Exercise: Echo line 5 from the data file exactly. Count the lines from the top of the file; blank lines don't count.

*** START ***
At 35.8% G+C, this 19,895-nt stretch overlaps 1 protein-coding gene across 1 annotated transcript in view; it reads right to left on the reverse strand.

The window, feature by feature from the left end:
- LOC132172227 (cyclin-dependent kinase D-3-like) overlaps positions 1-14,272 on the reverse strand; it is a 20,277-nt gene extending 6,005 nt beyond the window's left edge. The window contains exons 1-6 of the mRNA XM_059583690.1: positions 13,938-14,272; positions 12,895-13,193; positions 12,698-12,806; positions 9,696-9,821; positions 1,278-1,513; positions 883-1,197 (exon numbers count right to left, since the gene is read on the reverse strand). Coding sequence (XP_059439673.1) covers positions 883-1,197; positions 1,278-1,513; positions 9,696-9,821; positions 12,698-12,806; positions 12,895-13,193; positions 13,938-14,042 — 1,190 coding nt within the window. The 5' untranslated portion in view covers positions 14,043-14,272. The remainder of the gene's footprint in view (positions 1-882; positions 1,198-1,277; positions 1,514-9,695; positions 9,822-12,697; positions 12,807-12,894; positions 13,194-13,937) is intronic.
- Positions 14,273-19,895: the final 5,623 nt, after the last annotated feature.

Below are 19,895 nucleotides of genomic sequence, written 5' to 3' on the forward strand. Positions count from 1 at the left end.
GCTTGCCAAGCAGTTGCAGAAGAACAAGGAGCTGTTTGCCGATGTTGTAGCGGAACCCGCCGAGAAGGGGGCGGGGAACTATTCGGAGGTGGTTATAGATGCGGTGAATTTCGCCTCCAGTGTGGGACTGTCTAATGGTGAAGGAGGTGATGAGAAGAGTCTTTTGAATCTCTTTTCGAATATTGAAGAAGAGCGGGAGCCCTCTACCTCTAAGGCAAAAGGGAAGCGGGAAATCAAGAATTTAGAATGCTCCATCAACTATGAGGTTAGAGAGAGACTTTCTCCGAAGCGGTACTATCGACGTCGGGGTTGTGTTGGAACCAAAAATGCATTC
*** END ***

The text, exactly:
Below are 19,895 nucleotides of genomic sequence, written 5' to 3' on the forward strand. Positions count from 1 at the left end.